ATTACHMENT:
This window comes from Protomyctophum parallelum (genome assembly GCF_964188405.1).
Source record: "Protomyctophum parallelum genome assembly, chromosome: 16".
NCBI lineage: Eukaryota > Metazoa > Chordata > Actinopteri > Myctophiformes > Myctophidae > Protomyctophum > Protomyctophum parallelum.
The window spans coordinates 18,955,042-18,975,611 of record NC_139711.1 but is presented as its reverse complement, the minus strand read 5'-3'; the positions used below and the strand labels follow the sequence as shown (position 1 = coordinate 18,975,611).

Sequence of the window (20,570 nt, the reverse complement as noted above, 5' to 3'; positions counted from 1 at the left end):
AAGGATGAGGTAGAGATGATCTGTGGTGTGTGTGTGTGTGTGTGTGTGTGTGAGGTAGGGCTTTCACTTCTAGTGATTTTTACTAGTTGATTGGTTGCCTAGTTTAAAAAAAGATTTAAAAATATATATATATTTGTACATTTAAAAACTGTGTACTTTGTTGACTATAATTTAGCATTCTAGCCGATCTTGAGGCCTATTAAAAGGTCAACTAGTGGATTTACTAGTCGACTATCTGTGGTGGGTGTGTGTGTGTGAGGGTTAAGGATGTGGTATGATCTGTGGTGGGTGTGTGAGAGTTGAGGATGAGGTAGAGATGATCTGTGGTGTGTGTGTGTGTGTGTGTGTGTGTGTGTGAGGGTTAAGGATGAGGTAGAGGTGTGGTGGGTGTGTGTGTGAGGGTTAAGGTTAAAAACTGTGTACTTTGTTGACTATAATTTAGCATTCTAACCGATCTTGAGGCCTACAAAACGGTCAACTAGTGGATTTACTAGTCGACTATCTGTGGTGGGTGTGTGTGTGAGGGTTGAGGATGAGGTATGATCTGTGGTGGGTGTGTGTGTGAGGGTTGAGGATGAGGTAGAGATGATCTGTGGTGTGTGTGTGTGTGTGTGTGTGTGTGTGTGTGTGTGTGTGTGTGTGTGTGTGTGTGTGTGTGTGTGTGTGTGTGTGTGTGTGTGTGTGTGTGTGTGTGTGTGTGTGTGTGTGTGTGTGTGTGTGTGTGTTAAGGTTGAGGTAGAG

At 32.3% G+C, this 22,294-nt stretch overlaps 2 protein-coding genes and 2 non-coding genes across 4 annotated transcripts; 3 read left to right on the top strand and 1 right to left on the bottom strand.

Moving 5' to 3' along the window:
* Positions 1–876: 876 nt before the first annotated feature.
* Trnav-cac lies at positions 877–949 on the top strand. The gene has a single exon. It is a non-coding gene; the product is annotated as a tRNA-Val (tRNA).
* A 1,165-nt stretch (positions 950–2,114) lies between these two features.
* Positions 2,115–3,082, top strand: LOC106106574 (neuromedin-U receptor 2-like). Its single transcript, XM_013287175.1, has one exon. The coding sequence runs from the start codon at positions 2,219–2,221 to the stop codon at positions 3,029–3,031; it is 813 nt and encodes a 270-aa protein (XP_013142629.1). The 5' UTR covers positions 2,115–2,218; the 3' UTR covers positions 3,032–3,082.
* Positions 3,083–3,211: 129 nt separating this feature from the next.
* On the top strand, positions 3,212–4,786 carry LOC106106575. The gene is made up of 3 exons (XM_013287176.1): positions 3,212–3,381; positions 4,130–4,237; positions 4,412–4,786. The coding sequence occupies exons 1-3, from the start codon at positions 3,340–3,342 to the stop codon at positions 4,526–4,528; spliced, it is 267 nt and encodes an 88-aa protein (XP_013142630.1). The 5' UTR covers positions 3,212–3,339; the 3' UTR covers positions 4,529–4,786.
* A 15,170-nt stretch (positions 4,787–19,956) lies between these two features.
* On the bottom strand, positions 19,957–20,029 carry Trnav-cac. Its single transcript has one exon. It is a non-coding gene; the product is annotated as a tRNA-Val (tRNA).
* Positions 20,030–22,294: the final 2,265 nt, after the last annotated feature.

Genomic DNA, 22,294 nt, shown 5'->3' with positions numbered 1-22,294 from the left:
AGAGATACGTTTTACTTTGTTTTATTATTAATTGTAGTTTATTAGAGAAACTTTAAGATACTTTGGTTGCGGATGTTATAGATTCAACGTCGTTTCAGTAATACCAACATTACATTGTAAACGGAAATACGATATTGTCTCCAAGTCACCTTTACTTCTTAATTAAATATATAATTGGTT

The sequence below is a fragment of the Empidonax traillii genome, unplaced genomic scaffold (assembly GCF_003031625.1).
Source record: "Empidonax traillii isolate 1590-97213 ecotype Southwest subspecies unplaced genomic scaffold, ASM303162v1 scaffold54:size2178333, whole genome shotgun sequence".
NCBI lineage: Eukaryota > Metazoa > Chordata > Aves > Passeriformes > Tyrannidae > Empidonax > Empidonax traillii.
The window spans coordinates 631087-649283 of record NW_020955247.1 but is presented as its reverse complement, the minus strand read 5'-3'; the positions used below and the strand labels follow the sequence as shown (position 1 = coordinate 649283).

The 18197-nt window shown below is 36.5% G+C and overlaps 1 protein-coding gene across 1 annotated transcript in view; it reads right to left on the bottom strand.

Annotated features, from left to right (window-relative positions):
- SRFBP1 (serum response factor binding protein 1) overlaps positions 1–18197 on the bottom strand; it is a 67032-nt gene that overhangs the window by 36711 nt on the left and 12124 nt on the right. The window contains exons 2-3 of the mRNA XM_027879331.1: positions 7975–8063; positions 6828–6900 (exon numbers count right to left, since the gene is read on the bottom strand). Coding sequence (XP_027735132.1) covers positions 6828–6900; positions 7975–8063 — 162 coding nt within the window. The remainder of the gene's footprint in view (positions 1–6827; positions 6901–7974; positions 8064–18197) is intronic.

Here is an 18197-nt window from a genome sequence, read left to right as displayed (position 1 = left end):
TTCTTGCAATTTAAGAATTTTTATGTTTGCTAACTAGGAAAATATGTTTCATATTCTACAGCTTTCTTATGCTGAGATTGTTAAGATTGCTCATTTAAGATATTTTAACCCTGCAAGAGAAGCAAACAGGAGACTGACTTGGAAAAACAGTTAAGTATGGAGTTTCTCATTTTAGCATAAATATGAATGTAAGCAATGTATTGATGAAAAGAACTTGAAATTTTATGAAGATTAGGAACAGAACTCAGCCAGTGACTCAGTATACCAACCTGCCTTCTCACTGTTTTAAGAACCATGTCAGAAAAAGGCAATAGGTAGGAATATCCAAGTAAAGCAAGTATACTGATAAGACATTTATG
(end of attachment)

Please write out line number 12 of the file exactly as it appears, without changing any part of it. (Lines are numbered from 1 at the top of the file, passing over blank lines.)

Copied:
* Positions 2,115–3,082, top strand: LOC106106574 (neuromedin-U receptor 2-like). Its single transcript, XM_013287175.1, has one exon. The coding sequence runs from the start codon at positions 2,219–2,221 to the stop codon at positions 3,029–3,031; it is 813 nt and encodes a 270-aa protein (XP_013142629.1). The 5' UTR covers positions 2,115–2,218; the 3' UTR covers positions 3,032–3,082.